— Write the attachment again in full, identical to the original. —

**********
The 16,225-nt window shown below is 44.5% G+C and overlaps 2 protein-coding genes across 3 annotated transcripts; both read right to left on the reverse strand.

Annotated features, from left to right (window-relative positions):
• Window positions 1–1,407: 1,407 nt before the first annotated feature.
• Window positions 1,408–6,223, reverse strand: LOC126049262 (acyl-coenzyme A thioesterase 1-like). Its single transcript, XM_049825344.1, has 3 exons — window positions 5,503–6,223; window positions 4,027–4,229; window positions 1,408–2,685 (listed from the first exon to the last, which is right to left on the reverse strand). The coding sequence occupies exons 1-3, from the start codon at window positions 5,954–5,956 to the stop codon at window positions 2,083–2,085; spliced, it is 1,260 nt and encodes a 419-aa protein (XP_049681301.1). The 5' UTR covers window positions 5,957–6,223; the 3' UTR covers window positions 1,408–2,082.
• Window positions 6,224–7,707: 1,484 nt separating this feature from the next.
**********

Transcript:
The 16,225-nt window shown below is 44.5% G+C and overlaps 2 protein-coding genes across 3 annotated transcripts; both read right to left on the reverse strand.

Annotated features, from left to right (window-relative positions):
• Window positions 1–1,407: 1,407 nt before the first annotated feature.
• Window positions 1,408–6,223, reverse strand: LOC126049262 (acyl-coenzyme A thioesterase 1-like). Its single transcript, XM_049825344.1, has 3 exons — window positions 5,503–6,223; window positions 4,027–4,229; window positions 1,408–2,685 (listed from the first exon to the last, which is right to left on the reverse strand). The coding sequence occupies exons 1-3, from the start codon at window positions 5,954–5,956 to the stop codon at window positions 2,083–2,085; spliced, it is 1,260 nt and encodes a 419-aa protein (XP_049681301.1). The 5' UTR covers window positions 5,957–6,223; the 3' UTR covers window positions 1,408–2,082.
• Window positions 6,224–7,707: 1,484 nt separating this feature from the next.